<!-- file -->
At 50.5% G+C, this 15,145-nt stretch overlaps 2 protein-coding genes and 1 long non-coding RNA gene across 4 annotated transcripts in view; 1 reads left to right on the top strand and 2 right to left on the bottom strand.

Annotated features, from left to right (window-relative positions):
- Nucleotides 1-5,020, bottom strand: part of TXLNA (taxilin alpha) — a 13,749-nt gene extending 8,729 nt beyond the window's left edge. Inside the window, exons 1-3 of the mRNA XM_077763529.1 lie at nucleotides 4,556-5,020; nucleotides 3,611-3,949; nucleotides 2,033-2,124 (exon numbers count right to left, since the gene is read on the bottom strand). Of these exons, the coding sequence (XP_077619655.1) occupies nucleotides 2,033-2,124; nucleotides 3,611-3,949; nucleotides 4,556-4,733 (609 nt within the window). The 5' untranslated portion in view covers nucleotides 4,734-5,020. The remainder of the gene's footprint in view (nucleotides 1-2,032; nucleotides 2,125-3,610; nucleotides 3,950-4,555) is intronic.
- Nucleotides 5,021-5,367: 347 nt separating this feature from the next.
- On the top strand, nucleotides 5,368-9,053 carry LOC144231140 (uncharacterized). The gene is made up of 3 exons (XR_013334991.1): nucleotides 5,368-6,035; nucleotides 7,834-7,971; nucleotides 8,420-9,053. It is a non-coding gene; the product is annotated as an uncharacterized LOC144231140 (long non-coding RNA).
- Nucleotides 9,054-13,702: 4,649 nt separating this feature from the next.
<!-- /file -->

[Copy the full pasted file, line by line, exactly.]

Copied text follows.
At 50.5% G+C, this 15,145-nt stretch overlaps 2 protein-coding genes and 1 long non-coding RNA gene across 4 annotated transcripts in view; 1 reads left to right on the top strand and 2 right to left on the bottom strand.

Annotated features, from left to right (window-relative positions):
- Nucleotides 1-5,020, bottom strand: part of TXLNA (taxilin alpha) — a 13,749-nt gene extending 8,729 nt beyond the window's left edge. Inside the window, exons 1-3 of the mRNA XM_077763529.1 lie at nucleotides 4,556-5,020; nucleotides 3,611-3,949; nucleotides 2,033-2,124 (exon numbers count right to left, since the gene is read on the bottom strand). Of these exons, the coding sequence (XP_077619655.1) occupies nucleotides 2,033-2,124; nucleotides 3,611-3,949; nucleotides 4,556-4,733 (609 nt within the window). The 5' untranslated portion in view covers nucleotides 4,734-5,020. The remainder of the gene's footprint in view (nucleotides 1-2,032; nucleotides 2,125-3,610; nucleotides 3,950-4,555) is intronic.
- Nucleotides 5,021-5,367: 347 nt separating this feature from the next.
- On the top strand, nucleotides 5,368-9,053 carry LOC144231140 (uncharacterized). The gene is made up of 3 exons (XR_013334991.1): nucleotides 5,368-6,035; nucleotides 7,834-7,971; nucleotides 8,420-9,053. It is a non-coding gene; the product is annotated as an uncharacterized LOC144231140 (long non-coding RNA).
- Nucleotides 9,054-13,702: 4,649 nt separating this feature from the next.